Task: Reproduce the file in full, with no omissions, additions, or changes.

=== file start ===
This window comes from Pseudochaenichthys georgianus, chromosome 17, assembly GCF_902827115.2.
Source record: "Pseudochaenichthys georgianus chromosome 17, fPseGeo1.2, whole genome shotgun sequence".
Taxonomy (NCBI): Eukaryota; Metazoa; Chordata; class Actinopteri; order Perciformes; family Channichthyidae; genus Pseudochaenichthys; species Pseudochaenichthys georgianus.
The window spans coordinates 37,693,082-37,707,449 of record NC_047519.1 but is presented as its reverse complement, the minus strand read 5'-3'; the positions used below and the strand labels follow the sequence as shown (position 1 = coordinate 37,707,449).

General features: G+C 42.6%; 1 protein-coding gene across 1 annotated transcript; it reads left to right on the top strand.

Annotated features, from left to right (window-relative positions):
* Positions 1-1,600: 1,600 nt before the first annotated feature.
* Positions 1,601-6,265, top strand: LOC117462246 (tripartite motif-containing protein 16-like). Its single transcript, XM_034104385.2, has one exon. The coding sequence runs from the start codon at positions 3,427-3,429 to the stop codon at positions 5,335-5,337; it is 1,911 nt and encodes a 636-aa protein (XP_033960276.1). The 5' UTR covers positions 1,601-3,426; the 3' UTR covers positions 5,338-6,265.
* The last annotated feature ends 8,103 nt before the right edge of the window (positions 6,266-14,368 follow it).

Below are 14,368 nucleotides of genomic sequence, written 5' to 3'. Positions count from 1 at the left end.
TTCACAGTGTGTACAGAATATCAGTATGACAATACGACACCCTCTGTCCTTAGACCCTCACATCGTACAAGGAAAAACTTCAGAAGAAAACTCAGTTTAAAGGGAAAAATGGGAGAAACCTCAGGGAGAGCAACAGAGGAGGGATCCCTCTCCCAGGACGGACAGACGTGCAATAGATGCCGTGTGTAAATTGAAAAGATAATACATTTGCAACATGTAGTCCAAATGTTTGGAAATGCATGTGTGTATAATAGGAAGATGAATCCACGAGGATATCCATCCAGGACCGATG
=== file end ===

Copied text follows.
This window comes from Pseudochaenichthys georgianus, chromosome 17, assembly GCF_902827115.2.
Source record: "Pseudochaenichthys georgianus chromosome 17, fPseGeo1.2, whole genome shotgun sequence".
Taxonomy (NCBI): Eukaryota; Metazoa; Chordata; class Actinopteri; order Perciformes; family Channichthyidae; genus Pseudochaenichthys; species Pseudochaenichthys georgianus.
The window spans coordinates 37,693,082-37,707,449 of record NC_047519.1 but is presented as its reverse complement, the minus strand read 5'-3'; the positions used below and the strand labels follow the sequence as shown (position 1 = coordinate 37,707,449).

General features: G+C 42.6%; 1 protein-coding gene across 1 annotated transcript; it reads left to right on the top strand.

Annotated features, from left to right (window-relative positions):
* Positions 1-1,600: 1,600 nt before the first annotated feature.
* Positions 1,601-6,265, top strand: LOC117462246 (tripartite motif-containing protein 16-like). Its single transcript, XM_034104385.2, has one exon. The coding sequence runs from the start codon at positions 3,427-3,429 to the stop codon at positions 5,335-5,337; it is 1,911 nt and encodes a 636-aa protein (XP_033960276.1). The 5' UTR covers positions 1,601-3,426; the 3' UTR covers positions 5,338-6,265.
* The last annotated feature ends 8,103 nt before the right edge of the window (positions 6,266-14,368 follow it).

Below are 14,368 nucleotides of genomic sequence, written 5' to 3'. Positions count from 1 at the left end.
TTCACAGTGTGTACAGAATATCAGTATGACAATACGACACCCTCTGTCCTTAGACCCTCACATCGTACAAGGAAAAACTTCAGAAGAAAACTCAGTTTAAAGGGAAAAATGGGAGAAACCTCAGGGAGAGCAACAGAGGAGGGATCCCTCTCCCAGGACGGACAGACGTGCAATAGATGCCGTGTGTAAATTGAAAAGATAATACATTTGCAACATGTAGTCCAAATGTTTGGAAATGCATGTGTGTATAATAGGAAGATGAATCCACGAGGATATCCATCCAGGACCGATG